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The figure shows an LR circuit with a switch and a 240-volt battery. At the instant the switch is closed the current in the circuit and the potential difference between points a and b, Vab, are

enter image description here

Choices :

a.     0 A,    0 V
b.     0 A, -240 V
c.     0 A, +240 V
d. 0.024 A,    0 V
e. 0.024 A, +240 V

Answer : c. 0 A, +240 V


My Questions

  • When the battery discharging, the voltage will drop continuously, the voltage across a and b at the start instant should be equal to the original voltage of the battery 240V. However, how can we determine whether Vab is +240V or -240V?

  • Moreover, if the potential different at the start instant is 240V, why should the current equals 0A?


Thank you for your help.

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  • $\begingroup$ There will be zero current as the inductance needs time to load with $L\frac{\mathrm{d}i}{\mathrm{d}t}$, in other words the coil needs to fill up. Create a loop and write an equation to determine the sign of the voltage(most straightforward method). $\endgroup$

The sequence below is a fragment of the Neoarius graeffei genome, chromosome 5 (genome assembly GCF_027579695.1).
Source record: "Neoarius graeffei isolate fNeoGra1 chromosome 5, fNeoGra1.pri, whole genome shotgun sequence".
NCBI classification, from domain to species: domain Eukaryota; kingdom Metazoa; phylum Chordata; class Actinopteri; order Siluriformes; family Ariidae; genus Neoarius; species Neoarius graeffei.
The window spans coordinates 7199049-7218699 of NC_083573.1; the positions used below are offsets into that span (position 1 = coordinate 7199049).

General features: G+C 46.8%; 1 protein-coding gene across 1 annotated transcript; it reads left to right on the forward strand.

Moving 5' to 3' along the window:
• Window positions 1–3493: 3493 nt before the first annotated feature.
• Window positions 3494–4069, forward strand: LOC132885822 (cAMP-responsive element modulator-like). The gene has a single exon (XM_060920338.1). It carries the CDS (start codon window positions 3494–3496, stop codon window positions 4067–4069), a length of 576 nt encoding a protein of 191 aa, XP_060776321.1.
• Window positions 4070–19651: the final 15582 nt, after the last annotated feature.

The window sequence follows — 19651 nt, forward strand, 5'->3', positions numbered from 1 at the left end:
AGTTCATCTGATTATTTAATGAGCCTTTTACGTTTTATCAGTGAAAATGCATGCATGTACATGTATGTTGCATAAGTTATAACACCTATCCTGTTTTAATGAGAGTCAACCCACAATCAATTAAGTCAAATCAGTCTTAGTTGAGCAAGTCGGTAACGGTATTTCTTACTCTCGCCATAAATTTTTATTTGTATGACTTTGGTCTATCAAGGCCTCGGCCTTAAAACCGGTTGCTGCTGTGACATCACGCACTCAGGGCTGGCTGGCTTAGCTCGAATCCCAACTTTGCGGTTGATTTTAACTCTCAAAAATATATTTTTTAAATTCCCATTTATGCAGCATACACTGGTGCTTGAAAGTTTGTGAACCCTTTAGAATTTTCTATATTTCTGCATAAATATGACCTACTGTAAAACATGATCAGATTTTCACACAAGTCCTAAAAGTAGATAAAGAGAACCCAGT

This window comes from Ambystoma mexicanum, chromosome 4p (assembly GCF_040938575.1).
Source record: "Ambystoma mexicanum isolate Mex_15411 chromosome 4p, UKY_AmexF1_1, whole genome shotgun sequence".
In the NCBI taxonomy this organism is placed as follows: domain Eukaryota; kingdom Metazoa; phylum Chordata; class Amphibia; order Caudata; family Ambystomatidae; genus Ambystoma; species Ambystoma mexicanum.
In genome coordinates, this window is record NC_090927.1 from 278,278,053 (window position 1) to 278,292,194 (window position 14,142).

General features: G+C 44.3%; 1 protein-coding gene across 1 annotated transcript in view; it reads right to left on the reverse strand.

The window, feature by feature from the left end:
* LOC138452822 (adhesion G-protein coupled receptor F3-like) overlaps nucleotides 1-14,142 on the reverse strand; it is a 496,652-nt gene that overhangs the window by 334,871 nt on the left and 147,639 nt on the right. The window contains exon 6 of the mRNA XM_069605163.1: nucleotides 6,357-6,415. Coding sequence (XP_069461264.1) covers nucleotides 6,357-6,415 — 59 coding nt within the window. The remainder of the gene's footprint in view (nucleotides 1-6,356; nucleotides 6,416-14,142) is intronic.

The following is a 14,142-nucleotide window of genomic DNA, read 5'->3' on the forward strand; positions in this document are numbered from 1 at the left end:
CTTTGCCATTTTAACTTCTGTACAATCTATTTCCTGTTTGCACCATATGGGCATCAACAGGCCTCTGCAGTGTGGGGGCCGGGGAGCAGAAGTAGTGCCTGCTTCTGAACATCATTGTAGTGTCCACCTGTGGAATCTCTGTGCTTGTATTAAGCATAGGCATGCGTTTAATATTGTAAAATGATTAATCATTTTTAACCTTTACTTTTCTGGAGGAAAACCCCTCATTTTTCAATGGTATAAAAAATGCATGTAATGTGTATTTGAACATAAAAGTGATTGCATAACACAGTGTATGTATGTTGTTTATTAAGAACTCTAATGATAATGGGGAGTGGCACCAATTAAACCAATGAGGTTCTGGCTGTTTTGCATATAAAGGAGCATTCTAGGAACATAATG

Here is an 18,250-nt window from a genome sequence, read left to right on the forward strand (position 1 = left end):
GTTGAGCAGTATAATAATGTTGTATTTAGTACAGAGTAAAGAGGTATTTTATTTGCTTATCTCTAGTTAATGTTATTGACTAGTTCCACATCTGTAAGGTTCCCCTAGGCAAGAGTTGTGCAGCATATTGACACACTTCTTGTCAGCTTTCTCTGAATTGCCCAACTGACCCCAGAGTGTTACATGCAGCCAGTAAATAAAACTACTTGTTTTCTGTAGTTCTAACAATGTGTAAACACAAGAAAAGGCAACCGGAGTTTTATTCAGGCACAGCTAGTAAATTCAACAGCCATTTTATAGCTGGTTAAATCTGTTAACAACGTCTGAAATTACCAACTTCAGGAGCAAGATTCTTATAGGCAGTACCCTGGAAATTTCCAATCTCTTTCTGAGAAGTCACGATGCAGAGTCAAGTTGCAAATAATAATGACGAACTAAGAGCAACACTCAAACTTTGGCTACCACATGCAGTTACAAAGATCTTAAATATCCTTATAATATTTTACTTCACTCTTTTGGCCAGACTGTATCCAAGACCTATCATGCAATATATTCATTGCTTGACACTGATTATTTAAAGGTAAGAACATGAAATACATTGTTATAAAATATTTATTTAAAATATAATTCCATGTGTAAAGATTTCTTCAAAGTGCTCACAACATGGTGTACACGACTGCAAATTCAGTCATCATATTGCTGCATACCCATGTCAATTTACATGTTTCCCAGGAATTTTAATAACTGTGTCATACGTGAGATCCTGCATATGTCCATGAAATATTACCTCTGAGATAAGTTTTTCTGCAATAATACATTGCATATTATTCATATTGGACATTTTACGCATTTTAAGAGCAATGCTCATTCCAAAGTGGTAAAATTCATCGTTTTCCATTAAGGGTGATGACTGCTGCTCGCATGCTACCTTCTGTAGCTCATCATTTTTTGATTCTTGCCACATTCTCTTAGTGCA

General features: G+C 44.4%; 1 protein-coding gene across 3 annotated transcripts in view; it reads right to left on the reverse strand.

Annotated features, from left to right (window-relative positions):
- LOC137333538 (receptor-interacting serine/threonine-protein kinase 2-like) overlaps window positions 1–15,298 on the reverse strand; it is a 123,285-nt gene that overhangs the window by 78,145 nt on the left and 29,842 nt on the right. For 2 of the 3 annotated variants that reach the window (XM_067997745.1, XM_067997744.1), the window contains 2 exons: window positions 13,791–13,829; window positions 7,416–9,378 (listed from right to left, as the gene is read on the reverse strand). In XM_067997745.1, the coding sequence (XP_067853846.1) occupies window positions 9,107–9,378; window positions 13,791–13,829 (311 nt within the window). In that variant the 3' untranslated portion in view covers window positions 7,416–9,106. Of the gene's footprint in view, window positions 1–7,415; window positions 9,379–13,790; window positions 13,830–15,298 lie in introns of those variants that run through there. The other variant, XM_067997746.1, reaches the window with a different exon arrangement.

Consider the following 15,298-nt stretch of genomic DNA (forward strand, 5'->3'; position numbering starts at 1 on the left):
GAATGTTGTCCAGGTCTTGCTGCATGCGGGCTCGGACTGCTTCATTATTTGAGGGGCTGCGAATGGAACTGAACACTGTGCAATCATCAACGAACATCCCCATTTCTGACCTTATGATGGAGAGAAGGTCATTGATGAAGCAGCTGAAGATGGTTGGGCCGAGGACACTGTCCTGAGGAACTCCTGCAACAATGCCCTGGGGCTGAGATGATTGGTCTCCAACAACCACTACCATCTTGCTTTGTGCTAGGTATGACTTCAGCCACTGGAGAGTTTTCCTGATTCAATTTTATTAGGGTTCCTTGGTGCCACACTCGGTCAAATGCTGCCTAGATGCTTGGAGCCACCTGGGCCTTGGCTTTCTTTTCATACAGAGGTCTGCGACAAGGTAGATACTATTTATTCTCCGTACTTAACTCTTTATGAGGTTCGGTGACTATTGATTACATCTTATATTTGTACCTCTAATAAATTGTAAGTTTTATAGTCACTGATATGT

– WalyKu
    Jun 20 '14 at 10:15
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the voltage through a and b at the start instant should be equal to the original voltage of the battery 240V.

To be sure, it's the voltage across a and b, not through - voltage is across, current is through.

However, how can we determine whether Vab is +240V or -240V?

Kirchoff's voltage law. The KVL equation for this series circuit, assuming the switch is closed, can be written as:

$$V_{ab} = 240V - i\cdot10\mathrm k \Omega$$

and, initially, $i = 0$.

if the potential different at the start instant is 240V, why should the current equals 0A?

(1) To satisfy the above KVL equation.

(2) we also have $V_{ab} = L \frac{di}{dt} = 2.5mH \frac{di}{dt}$.

So the voltage across the inductor is proportional to the rate of change of current, not the instantaneous current.

When the switch is closed, the instantaneous current is initially zero since the current must be continuous (else the derivative in the above equation doesn't exist).

However, $\frac{di}{dt}$ is not continuous; the rate of change 'jumps' from zero, before the switch is closed, to $\frac{240V}{2.5mH}$ the instant the switch is closed.

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